Find good links here too HT to the InstaPundit.

The ugly part of the aftermath will be in the drudgery of the clean up and the likely months long impact on energy prices as petroleum production, and refining capacity is restored. Too easily panicked oil traders are likely to wet their pants yet again and drive prices through the roof.

Everything I am reading keeps indicating that a lack of refinery capacity rather than shortage of supply is driving the tightness in the market right now. Why are we not building new refineries right now? I've heard Cheney mention tight refinery capacity several times in speeches going back at least a couple of years; why are we not all over this like a cheap suit?? It is time to put environmentalists, and NIMBYs in their place and get on with the business of easing this bottleneck, before it takes the wind out of the US economy.

Meanwhile keep praying for our beloved New Orleans. -SpinDaddy

28 August 2005

**KATRINA** East Coast and Southern Region ALERT

Hurricane Katrina has reached a Category 5 rating; and is at this time, poised to strike the Greater New Orleans area. All those in the affected area should heed the call of authorities and evacuate to higher ground immediately.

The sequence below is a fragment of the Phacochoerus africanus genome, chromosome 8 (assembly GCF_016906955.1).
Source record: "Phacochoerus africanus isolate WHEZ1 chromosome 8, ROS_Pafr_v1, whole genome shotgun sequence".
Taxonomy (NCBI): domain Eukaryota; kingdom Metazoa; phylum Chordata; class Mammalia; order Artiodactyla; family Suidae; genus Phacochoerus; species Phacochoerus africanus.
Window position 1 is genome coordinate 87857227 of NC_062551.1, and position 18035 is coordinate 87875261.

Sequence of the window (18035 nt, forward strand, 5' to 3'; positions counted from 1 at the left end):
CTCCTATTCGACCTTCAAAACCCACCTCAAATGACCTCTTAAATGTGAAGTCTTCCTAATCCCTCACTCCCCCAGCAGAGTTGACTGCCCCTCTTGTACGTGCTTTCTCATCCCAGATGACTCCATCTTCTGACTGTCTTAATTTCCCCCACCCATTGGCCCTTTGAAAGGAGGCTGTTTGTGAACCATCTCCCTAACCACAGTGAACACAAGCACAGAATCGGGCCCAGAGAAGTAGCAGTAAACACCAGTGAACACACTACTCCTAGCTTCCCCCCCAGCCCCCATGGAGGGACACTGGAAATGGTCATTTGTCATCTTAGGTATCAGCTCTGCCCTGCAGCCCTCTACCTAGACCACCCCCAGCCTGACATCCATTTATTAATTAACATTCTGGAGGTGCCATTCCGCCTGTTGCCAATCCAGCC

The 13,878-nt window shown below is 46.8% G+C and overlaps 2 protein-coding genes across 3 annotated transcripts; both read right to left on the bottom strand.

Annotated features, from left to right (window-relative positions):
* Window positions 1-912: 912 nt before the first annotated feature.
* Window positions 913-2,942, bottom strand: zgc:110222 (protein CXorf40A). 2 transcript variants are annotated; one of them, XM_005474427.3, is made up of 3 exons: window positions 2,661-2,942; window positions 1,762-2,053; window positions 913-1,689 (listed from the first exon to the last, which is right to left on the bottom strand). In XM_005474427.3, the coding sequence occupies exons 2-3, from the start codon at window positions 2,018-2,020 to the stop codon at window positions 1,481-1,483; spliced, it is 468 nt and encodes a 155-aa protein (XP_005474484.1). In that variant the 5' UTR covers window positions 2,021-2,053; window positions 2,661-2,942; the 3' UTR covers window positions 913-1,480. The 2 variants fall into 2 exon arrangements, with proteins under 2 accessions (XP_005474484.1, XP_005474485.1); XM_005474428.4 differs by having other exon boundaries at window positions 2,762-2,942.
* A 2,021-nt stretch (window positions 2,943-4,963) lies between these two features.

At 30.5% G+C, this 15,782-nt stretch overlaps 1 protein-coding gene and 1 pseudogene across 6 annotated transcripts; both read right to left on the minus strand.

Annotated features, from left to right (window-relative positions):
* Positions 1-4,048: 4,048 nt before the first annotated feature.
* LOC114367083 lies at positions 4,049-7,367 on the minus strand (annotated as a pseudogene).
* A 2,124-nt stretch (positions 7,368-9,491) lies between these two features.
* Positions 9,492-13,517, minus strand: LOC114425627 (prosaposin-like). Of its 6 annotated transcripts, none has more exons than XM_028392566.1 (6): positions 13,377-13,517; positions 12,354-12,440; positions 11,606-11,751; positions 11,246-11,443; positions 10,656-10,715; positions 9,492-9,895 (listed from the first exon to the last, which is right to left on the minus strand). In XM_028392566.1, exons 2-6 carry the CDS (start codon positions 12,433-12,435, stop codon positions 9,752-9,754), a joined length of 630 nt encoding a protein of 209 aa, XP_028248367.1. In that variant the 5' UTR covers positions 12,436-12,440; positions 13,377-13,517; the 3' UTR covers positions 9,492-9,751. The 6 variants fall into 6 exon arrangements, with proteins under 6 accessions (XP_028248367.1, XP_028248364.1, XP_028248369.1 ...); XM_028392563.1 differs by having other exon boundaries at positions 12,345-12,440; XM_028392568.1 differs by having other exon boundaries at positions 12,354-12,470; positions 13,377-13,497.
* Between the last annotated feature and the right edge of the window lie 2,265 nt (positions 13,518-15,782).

Those of us not directly in the coastal areas to be affected, should prepare to help with water, food and clothing donations. If Katrina brings a significant storm surge up the Mississippi river along the low lying French Quarter or into Lake Pontchartrain on the Northern edge of the city and the levees breached; losses could be devastating. If this scenario unfolds it will be a months, if not years long ordeal affecting that region.

Also bear in mind that one of the biggest industries in New Orleans is petroleum, already offshore oil well personnel are being evacuated. Expect further significant spikes in fuel prices to follow. Gulf oil makes up 25% of Amercas supply, an already strained fuel market is about to be severely tested.

BUY FUEL NOW and get as much as you can, fuel cans etc. as $2.60/gallon will probably look like a bargain in the weeks to come. This Dept of Energy website explains the importance of WX in the price and availabilty of Fuel and Katrina is setting up to put one in the bullseye of this scenario.

NOAA Katrina website info Here

Accuweather.com Here

-SpinDaddy

23 August 2005

The Wal-Mart-High-Fuel-Price Cycle

The Ironic Press Release Claim

From the if-it-wasn't-so-pathetic, it-would-be-funny dept. Wal-Mart blames high oil prices and thus high gasoline prices for negatively impacting sales this quarter.

"...The largest retailer in the world, Wal-Mart, reported last week that sales and profits for the three months ending July 31 were a little worse than expected because "our consumer continues to be impacted by higher gas prices."
The New York Times could barely contain its delight. The economy is slowing down because of soaring energy costs!